All information correct as of Wednesday, February 3rd, 2016
With the recent outbreak of the Zika virus in the Americas, many travelers have been asking us how they can prevent being infected while seeing the wonders of Latin America and whether or not it affects their travel plans. As we have 6 regional offices throughout Latin America, we are here on the ground and following the situation closely as not only is this something which is happening close to home but we want to always ensure that you travel with nothing less than 100% peace of mind. Based on information gathered from reliable international press and medical sources, this article on the Zika virus and how it may or may not affect your trip to Latin America has been prepared for general information purposes. It is therefore in no way a substitute for professional medical advice… so once you’ve read the rest of this article and if you have any further medical or health related questions and doubts please consult your doctor as although we are wizards at creating unforgettable travel experiences, we leave providing health advice to the doctors and medical professionals.
♦ What is the Zika Virus?
From the same family of the Dengue virus, the Zika virus or, ZIKV for short, was first identified in 1947 in certain monkeys from the Zika Forest in Uganda. Fifteen years later, it was found that ZIKV can also cause illnesses in humans. Indications also suggest that ZIKV may be related to certain neurological birth defects such as Microcephaly, when the mother becomes infected with Zika while pregnant. While the scientific evidence for this relation is still incomplete and the total number of those infected by the Zika virus to be confirmed, such complications have been found to be rare. Other rare diseases which still lack scientific evidence but have been heavily reported in the press recently is the link between ZIKV and neurological conditions such as, Guillain-Barré syndrome.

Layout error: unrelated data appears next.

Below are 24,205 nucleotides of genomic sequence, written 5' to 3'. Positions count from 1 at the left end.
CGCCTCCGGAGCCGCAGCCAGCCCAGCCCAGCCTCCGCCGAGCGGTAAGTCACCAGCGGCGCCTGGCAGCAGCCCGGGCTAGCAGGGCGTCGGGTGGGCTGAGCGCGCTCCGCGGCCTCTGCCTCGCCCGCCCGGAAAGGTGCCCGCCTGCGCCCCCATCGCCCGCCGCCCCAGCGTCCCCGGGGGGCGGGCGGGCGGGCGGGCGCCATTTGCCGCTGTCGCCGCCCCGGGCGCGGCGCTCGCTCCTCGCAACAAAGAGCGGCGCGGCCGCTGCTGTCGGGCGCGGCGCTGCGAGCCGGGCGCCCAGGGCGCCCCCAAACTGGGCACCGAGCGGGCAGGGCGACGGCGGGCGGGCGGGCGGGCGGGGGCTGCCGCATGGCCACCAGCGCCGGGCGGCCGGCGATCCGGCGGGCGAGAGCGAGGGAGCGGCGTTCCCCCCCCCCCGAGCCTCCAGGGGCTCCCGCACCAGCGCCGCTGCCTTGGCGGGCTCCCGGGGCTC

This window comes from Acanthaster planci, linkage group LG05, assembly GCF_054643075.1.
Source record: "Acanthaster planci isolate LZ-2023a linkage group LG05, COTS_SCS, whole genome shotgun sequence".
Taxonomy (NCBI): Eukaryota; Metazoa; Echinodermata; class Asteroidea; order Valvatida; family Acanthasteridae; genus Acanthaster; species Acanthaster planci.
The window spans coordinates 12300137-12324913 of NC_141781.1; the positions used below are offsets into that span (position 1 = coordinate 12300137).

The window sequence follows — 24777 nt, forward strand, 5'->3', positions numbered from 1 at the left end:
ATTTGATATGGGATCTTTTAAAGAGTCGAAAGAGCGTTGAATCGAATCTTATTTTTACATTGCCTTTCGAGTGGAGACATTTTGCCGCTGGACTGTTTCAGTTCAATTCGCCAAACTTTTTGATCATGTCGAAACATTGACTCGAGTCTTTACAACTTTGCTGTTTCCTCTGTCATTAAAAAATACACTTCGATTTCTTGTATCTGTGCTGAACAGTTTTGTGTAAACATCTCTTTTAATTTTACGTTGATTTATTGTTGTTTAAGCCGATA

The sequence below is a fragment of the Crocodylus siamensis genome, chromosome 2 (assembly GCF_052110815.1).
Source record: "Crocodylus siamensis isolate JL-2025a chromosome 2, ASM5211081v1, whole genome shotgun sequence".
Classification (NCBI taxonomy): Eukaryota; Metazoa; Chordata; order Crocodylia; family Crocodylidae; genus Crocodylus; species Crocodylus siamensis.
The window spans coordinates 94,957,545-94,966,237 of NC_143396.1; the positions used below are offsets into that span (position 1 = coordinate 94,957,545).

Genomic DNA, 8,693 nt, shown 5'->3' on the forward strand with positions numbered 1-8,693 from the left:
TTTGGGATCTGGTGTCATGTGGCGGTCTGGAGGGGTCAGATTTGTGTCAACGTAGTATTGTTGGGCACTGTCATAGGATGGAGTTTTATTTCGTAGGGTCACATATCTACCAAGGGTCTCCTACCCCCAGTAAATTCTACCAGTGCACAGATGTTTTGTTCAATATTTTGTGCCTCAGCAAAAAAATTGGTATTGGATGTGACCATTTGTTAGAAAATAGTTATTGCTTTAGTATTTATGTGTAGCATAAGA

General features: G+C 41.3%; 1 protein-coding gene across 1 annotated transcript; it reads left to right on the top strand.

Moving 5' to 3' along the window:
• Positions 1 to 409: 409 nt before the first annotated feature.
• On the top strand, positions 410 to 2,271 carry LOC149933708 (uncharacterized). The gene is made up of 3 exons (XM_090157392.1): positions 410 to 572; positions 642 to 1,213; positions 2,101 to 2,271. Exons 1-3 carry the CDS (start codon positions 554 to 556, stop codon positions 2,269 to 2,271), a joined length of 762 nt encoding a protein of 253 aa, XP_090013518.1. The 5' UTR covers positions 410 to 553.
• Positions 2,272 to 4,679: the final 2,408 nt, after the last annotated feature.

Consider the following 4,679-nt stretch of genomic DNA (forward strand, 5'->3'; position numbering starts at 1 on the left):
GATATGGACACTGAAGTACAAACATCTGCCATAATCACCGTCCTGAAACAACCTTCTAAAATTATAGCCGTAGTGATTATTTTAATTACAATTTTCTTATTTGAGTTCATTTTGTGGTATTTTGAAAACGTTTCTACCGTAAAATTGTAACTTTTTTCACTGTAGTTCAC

♦ Where is the recent ZIKV outbreak occurring?
The situation is changing all the time and the World Health Organization (WHO) expects it to spread to other areas. It has been predominantly reported in the tropical regions of Central and South America the Caribbean and, Southeast Asia. While the Zika virus is affecting the tropical regions of Latin America, the high altitude and colder climates of South America such as the Andes of Peru, Bolivia, Chile & Argentina as well as Patagonia have not yet experienced an outbreak of the virus. If you would like to see where local Zika transmissions have been reported you can stay up to date at the following link from the Centers for Disease Control & Prevention (CDC): http://www.cdc.gov/zika/
♦ How do you become infected with the Zika virus?
Transmitted through bites from the Aedes mosquito, the same mosquito that carries Dengue and Chikungunya, they are usually most active during daylight hours and often live in buildings in urban areas. It is possible but much rarer, for the fetus to contract the virus in the womb if the mother has been infected with ZIKV during pregnancy.
♦ What are the symptoms of ZIKV?